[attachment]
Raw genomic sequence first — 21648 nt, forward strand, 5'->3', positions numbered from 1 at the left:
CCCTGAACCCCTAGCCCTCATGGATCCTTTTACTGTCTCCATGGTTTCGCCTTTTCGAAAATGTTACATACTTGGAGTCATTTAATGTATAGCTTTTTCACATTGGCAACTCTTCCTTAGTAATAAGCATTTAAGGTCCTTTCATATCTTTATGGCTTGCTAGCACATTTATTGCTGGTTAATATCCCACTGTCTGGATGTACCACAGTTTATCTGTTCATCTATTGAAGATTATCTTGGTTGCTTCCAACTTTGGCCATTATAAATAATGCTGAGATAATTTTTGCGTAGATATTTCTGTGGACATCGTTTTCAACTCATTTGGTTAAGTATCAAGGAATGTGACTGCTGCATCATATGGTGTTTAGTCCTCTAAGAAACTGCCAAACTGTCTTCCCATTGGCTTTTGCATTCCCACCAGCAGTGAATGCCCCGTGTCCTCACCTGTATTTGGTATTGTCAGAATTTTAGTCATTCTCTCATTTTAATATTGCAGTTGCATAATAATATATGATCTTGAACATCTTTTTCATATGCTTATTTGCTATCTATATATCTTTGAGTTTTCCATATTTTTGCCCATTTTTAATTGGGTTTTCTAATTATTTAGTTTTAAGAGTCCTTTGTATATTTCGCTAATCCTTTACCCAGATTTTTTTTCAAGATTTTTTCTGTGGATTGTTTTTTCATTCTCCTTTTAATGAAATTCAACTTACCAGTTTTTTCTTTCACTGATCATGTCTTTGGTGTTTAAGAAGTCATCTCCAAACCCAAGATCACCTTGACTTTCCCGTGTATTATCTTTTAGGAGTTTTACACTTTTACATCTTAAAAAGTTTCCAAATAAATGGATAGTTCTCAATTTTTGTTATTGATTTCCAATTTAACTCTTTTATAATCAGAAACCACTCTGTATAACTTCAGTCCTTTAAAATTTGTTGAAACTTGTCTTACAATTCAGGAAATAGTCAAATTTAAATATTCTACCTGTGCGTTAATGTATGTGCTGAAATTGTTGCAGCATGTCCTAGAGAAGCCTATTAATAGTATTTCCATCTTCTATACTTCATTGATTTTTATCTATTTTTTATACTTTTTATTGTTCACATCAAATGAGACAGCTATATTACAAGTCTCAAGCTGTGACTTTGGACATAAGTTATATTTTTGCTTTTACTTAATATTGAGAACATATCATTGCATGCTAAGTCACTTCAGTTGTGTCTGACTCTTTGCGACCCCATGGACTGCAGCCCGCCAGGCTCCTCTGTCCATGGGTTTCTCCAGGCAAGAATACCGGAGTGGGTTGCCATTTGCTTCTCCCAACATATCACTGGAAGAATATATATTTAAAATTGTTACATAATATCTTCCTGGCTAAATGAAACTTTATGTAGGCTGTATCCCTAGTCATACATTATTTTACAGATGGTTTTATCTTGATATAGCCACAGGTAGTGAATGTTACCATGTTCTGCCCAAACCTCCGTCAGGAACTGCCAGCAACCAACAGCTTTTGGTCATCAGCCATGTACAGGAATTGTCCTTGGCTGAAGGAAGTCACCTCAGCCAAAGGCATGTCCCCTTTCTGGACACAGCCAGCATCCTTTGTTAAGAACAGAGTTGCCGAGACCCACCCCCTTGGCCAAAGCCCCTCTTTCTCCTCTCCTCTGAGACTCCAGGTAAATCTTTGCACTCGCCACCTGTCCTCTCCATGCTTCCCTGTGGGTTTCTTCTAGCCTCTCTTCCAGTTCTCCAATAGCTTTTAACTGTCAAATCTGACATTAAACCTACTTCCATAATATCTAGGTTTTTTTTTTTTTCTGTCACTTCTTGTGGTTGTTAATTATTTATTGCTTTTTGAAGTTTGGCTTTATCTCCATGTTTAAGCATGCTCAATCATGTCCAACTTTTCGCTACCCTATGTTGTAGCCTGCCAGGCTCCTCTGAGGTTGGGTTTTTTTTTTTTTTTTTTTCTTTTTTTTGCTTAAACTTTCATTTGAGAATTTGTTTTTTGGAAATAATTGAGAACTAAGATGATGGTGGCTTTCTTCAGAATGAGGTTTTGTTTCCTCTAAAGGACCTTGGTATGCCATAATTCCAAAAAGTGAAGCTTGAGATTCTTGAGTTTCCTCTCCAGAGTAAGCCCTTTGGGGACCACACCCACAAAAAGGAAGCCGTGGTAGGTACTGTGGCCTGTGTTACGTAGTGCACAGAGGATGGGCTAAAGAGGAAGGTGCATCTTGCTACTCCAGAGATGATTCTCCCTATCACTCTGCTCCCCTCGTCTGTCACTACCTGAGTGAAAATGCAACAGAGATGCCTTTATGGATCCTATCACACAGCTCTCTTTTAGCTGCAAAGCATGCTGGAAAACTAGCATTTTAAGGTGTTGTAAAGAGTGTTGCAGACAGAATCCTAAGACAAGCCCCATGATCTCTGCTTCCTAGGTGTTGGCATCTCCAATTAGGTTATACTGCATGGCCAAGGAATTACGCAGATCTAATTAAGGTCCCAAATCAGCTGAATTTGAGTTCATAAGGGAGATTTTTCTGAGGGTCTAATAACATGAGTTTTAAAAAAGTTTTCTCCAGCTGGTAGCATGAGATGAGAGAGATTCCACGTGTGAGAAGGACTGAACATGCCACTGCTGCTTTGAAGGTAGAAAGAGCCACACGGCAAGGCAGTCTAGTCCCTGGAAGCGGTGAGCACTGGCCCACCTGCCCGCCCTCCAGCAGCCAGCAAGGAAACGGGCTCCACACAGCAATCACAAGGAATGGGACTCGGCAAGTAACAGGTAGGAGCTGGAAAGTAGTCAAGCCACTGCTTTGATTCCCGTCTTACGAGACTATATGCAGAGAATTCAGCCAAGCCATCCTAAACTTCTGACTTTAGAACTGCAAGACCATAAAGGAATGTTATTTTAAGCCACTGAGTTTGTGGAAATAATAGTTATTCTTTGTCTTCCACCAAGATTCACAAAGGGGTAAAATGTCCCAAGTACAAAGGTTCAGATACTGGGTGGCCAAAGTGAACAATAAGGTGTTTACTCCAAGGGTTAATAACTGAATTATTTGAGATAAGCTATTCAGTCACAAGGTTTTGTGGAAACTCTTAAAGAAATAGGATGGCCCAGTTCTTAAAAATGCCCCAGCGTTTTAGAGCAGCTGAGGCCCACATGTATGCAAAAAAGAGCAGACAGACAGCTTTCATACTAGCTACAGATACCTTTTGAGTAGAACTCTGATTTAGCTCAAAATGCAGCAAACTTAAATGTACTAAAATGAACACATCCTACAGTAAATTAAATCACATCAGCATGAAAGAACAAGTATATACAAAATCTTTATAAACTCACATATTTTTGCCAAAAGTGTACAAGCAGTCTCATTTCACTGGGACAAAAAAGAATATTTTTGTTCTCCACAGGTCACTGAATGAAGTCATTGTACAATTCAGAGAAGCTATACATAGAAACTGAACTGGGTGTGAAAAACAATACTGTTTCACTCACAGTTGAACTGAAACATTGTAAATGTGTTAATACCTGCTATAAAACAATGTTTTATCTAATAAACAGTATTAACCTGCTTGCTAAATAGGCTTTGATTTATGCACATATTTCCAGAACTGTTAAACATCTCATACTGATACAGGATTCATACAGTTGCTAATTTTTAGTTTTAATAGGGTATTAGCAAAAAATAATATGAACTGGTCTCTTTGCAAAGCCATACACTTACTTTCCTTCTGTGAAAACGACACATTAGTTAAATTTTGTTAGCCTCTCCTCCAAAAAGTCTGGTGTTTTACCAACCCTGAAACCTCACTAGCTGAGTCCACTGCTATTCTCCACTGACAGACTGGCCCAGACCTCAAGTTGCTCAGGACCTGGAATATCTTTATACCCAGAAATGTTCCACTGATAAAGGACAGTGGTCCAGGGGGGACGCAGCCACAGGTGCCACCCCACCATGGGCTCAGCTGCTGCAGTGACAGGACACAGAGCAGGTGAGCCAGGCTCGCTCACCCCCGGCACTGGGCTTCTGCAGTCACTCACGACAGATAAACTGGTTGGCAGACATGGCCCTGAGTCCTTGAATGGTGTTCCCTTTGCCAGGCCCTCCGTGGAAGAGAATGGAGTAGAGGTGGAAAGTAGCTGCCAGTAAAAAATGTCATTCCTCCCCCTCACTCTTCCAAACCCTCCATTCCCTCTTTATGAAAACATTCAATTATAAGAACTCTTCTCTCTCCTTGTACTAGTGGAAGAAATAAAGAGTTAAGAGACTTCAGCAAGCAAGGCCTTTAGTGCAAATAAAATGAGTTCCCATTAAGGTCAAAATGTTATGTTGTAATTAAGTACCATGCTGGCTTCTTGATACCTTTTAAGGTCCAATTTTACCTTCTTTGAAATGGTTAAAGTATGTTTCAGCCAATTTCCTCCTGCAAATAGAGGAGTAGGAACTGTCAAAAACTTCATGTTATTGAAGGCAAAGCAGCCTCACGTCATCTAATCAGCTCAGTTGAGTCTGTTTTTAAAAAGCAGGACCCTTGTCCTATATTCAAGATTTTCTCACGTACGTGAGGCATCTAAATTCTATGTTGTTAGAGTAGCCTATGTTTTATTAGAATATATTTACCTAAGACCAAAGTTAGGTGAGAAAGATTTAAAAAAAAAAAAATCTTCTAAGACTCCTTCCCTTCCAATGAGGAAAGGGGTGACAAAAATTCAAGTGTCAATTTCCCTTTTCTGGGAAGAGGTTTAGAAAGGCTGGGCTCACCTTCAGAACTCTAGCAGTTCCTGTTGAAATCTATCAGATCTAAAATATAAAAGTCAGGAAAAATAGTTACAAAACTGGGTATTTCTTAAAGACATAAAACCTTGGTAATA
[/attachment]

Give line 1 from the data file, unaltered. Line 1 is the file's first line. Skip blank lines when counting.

Raw genomic sequence first — 21648 nt, forward strand, 5'->3', positions numbered from 1 at the left: